A wood burning stove is an effective heating appliance capable mainly of burning wood and paper-based biomass fuel, including sawdust or bricks. In general the appliance consists of an air tight steel-framed unit, often lined with ornate fire brick, and at least one wood burning insert. The insert adds stability to the unit and also to the operation of the burners.
A wood stove is designed to distribute heat more evenly through a room than a conventional furnace. Conventional furnaces have their heating coils situated in the ceiling or roof area, whereas the inserts have their heating coils nearer to the floor. This means that the heat generated by the coils in the uppermost floor of a house is less intense than that which reaches the floor of lower floors. However, when the heat generated is spread throughout the house, it is significantly warmer than it would be if the coils in the uppermost floors were located in the middle of the building. This difference in heating efficiency between the two types of stoves results from the different locations of the heating coils.
A wood stove can provide for both heating and cooking purposes. When used as a sole heating source, it has the advantage of being simpler and cheaper than a standard fireplace. A wood stove can also be used as an outdoor fireplace. This means that, when used as a sole heat source, it provides for more effective use of space than a standard fireplace. In addition, it can also be used as a source of heat for living rooms - especially in the case of an open fireplace design.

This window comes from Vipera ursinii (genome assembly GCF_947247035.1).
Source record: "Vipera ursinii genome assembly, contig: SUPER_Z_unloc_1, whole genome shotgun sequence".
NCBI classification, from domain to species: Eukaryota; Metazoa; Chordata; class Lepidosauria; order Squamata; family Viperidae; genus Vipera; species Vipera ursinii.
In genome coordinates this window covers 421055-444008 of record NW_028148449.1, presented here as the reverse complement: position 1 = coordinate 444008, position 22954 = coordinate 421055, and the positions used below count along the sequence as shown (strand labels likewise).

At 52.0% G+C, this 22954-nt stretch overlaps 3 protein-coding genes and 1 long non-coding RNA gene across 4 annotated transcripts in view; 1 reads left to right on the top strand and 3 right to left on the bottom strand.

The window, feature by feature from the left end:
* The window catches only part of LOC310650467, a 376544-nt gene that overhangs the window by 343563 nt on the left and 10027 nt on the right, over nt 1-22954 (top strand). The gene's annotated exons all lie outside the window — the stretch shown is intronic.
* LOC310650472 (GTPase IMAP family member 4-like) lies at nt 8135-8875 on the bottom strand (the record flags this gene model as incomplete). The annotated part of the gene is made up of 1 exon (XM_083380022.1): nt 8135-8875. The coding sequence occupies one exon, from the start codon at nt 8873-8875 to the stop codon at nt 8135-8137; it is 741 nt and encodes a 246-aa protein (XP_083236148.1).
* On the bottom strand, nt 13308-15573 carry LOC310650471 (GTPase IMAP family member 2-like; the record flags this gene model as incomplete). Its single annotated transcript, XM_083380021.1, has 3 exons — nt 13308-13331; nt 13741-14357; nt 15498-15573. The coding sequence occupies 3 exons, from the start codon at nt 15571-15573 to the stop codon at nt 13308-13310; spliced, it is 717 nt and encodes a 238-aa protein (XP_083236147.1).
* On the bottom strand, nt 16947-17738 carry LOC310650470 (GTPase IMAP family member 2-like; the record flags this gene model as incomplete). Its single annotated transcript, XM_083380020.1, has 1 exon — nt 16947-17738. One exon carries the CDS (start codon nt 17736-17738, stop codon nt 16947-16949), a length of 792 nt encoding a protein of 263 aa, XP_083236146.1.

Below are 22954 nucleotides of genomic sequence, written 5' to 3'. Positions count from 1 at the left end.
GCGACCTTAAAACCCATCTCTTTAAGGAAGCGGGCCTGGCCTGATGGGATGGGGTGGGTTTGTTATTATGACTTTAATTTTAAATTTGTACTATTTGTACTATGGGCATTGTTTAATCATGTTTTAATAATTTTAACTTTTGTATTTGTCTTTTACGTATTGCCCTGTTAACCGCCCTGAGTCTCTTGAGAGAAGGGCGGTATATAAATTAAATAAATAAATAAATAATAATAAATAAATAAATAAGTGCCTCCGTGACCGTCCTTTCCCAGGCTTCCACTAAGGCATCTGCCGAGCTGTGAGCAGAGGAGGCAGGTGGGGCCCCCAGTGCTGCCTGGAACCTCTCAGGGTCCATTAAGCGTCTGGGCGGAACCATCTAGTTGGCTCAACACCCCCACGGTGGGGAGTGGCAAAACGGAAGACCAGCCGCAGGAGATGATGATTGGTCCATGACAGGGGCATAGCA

A wood burning stove can be made of various materials including brick, stone, clay, plastic and metal. Each type of material requires different amounts of fuel in order to burn completely, although it is possible to buy stoves which are compatible with wood as well as electricity, gas and propane fuel types. This allows for the use of electric stoves even when using wood as fuel. However, it is best to use a gas or electric stove in an area which is not surrounded by a fireplace - such as a kitchen or utility room.
Despite the advantages of using a wood stove, some disadvantages remain. One of these disadvantages is that they emit high levels of carbon monoxide into the atmosphere. If one does not have a chimney or direct vent installed, a part of the smoke which escapes from the fire will contain high concentrations of carbon dioxide. This can cause serious damage to the lungs and can also cause death. If there is a lot of smoke emitted from a stove, it is advisable to have a separate venting system installed in an area where there is no supply of outside air.
Alternatives to wood burning stoves include electric, gas and propane heaters which do not release harmful gasses into the atmosphere. However, electric and gas heaters can only be operated within a few feet of their fuel. Propane heaters, on the other hand, can be operated anywhere inside the home. It should be noted that propane gases can be vented directly into the air, but this may pose a problem in homes that do not have adequate chimneys.